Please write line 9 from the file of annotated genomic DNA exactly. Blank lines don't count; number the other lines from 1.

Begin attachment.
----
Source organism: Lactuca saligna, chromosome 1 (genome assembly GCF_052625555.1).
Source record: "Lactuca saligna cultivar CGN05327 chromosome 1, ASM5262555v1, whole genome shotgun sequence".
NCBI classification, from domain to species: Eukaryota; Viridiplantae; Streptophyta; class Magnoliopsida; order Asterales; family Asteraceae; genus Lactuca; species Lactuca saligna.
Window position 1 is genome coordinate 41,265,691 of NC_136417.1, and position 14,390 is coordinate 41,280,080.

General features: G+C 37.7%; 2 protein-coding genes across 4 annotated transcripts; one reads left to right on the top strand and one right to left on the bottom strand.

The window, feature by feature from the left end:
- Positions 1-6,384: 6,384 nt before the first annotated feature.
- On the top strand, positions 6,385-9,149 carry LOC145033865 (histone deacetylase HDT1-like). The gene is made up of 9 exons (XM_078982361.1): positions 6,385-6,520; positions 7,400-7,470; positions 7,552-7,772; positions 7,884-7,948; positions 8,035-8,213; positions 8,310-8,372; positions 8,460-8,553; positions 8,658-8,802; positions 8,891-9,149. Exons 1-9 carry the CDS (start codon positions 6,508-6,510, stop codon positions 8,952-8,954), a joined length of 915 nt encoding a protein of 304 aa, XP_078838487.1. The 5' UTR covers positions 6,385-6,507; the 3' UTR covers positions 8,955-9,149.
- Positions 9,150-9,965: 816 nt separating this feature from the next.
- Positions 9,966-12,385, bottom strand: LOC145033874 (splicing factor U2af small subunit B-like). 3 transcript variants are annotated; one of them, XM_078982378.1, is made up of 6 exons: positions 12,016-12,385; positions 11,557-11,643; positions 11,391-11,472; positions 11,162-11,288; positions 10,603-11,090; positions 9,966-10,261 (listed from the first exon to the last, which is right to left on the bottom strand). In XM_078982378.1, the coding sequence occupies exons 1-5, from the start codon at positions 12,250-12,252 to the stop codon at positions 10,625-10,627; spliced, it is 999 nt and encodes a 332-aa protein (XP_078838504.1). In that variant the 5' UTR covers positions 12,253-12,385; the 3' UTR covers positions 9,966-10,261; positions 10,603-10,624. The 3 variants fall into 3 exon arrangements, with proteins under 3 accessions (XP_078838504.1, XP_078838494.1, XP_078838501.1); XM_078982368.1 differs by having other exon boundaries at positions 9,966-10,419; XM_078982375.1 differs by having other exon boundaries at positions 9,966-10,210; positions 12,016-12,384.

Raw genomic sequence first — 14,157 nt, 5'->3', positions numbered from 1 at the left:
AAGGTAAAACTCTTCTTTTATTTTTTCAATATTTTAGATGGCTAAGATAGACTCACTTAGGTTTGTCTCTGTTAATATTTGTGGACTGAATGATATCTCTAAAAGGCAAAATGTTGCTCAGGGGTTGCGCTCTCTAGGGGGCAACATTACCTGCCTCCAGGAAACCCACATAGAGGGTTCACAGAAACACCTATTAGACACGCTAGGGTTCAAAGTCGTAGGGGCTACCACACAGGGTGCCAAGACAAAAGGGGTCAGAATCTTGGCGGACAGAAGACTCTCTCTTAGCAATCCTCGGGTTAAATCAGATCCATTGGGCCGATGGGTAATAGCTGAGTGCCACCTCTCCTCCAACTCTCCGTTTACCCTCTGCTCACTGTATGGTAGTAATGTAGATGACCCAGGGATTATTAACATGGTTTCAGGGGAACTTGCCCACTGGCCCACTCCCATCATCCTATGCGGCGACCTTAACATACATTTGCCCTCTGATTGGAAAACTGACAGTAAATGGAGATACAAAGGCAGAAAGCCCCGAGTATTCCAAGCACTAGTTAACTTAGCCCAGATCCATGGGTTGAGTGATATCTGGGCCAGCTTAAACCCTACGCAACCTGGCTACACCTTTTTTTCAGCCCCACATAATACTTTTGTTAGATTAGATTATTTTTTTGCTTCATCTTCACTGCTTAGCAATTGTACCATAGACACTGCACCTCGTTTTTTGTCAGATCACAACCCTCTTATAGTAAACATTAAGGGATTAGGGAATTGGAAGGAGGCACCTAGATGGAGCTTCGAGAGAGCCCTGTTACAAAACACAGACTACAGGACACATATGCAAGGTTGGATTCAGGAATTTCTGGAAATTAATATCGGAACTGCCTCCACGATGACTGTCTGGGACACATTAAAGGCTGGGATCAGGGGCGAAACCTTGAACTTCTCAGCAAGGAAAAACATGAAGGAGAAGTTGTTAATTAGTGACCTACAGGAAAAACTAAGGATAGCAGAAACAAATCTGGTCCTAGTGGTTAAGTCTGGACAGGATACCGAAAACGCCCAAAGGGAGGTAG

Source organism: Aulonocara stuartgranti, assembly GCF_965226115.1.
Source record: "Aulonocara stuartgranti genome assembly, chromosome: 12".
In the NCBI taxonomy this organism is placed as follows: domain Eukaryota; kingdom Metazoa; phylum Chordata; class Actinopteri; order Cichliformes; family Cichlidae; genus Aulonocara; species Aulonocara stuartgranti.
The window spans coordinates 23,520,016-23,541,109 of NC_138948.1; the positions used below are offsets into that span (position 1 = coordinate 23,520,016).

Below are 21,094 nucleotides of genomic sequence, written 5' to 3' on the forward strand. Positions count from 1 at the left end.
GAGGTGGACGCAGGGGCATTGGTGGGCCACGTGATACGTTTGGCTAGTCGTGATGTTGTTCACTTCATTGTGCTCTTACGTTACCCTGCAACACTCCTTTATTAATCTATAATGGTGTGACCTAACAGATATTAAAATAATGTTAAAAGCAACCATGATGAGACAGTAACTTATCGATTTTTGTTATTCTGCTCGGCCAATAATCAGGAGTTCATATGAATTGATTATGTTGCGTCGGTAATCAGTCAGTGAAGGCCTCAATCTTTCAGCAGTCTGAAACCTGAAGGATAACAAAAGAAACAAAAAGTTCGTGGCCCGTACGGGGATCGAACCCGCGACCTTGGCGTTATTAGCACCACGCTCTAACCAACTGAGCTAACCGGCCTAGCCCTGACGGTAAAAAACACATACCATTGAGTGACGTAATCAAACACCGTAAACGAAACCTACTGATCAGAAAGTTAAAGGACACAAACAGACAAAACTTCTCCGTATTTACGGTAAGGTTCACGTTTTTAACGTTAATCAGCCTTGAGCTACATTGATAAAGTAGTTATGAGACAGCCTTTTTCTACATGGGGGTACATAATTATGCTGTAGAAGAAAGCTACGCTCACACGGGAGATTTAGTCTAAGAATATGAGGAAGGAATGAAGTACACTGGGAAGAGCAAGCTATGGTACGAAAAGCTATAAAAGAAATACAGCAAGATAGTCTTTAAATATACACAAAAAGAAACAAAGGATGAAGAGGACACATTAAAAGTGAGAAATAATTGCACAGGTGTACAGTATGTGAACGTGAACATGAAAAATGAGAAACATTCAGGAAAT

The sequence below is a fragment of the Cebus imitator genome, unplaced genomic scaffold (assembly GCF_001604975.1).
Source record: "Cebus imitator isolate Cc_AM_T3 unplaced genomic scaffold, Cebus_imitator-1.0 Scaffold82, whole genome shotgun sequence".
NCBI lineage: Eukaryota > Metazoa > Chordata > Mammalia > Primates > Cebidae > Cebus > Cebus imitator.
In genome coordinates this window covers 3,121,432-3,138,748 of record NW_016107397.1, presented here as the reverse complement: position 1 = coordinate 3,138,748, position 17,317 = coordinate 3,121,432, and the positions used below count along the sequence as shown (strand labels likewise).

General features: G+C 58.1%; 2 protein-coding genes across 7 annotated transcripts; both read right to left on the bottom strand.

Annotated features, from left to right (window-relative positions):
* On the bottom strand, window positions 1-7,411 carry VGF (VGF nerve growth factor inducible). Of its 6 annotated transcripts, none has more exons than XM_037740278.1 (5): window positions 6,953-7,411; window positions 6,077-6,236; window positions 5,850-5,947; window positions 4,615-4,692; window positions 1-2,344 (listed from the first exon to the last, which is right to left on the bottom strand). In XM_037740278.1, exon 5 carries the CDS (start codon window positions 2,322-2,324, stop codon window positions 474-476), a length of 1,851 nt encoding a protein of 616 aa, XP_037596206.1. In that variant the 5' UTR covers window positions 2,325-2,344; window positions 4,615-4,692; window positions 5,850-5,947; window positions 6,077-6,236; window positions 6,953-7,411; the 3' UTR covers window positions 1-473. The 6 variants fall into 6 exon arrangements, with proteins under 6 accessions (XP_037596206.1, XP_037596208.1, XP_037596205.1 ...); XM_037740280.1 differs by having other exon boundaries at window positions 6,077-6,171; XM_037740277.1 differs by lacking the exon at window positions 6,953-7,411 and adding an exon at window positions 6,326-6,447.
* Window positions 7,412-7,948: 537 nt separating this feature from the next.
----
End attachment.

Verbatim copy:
- Positions 9,150-9,965: 816 nt separating this feature from the next.